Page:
Base types, Collections, Diagnostics, IO, RegEx…
// open the file for reading
FileStream fs1 = new FileStream(@"C:\Program Files\SomeFile.bin",
From the code comment, the developer is using the FileStream object to read the file. However, the FileStream constructor they used requests FileAccess.ReadWrite access – giving the code read and write access to the file.
The developer should have written their code to only request read access:
Many of you may be thinking “so what?” – After all, on Windows XP (and earlier operating systems) most users run as Administrators or Power users. Since Administrators have unrestricted access to all files on the computer, this code is unlikely to fail.
If you are not familiar with the terms “Administrator”, “Power User”, and “Restricted User” you may want to look at the User Account Control Panel in Windows –
Administrators have complete and unrestricted access to the computer/domain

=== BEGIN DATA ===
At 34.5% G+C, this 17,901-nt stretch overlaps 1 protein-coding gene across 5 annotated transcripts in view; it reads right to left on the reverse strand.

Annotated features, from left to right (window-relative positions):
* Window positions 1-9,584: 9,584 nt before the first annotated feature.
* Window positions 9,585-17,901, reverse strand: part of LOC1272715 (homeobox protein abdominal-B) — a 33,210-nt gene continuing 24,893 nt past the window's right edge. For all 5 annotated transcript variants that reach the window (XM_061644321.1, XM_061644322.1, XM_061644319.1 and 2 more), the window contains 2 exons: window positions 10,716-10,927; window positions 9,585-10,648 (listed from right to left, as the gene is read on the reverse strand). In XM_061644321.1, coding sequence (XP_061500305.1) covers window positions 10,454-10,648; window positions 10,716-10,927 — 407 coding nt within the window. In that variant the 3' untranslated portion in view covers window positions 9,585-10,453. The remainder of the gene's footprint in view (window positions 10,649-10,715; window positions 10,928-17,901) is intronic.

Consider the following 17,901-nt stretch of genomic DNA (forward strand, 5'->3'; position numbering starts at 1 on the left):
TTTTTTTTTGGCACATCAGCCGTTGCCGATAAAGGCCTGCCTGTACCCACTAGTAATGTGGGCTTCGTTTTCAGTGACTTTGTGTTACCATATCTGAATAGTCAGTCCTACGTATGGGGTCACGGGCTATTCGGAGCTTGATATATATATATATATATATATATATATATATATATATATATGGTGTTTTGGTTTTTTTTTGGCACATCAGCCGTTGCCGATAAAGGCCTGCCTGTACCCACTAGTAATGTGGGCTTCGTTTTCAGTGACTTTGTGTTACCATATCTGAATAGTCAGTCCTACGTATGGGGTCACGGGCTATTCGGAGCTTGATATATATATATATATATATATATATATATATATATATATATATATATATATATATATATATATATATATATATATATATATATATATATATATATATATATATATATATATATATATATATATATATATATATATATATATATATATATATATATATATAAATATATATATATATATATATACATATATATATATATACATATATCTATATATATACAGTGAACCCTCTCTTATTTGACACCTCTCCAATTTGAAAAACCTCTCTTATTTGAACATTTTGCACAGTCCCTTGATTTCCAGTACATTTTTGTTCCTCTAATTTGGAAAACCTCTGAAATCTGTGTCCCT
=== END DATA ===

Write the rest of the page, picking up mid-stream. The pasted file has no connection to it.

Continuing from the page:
Standard user (Power Users Group)
Users can change many system settings and install programs that don’t affect Windows system files.
Restricted user (Users Group)
Users can operate the computer and save documents, but cannot install programs or change system settings.
As you can see from the definitions above, security-minded users are able to run programs under Restricted user accounts. When one of these users runs your program they may end seeing an unhandled System.UnauthorizedAccessException!
To avoid this bad customer experience for Restricted user accounts you should:
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